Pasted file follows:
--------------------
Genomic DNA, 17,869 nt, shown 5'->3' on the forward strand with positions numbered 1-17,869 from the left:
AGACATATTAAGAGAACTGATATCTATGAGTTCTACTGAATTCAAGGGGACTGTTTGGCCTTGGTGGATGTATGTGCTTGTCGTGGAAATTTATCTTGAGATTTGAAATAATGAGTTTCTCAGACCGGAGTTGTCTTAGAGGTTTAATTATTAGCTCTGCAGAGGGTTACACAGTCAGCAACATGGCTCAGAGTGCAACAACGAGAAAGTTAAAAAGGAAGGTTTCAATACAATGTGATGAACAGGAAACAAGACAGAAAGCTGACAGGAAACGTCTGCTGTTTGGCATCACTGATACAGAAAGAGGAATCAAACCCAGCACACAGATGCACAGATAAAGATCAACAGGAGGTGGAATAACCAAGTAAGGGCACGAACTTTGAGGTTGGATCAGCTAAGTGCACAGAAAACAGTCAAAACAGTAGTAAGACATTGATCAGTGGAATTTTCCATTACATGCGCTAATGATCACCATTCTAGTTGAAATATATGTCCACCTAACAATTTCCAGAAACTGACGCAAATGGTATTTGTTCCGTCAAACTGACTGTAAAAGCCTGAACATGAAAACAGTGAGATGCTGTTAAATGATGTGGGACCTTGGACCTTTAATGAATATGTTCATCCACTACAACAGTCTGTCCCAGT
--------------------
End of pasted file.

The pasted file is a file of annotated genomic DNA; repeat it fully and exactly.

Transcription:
Genomic DNA, 17,869 nt, shown 5'->3' on the forward strand with positions numbered 1-17,869 from the left:
AGACATATTAAGAGAACTGATATCTATGAGTTCTACTGAATTCAAGGGGACTGTTTGGCCTTGGTGGATGTATGTGCTTGTCGTGGAAATTTATCTTGAGATTTGAAATAATGAGTTTCTCAGACCGGAGTTGTCTTAGAGGTTTAATTATTAGCTCTGCAGAGGGTTACACAGTCAGCAACATGGCTCAGAGTGCAACAACGAGAAAGTTAAAAAGGAAGGTTTCAATACAATGTGATGAACAGGAAACAAGACAGAAAGCTGACAGGAAACGTCTGCTGTTTGGCATCACTGATACAGAAAGAGGAATCAAACCCAGCACACAGATGCACAGATAAAGATCAACAGGAGGTGGAATAACCAAGTAAGGGCACGAACTTTGAGGTTGGATCAGCTAAGTGCACAGAAAACAGTCAAAACAGTAGTAAGACATTGATCAGTGGAATTTTCCATTACATGCGCTAATGATCACCATTCTAGTTGAAATATATGTCCACCTAACAATTTCCAGAAACTGACGCAAATGGTATTTGTTCCGTCAAACTGACTGTAAAAGCCTGAACATGAAAACAGTGAGATGCTGTTAAATGATGTGGGACCTTGGACCTTTAATGAATATGTTCATCCACTACAACAGTCTGTCCCAGT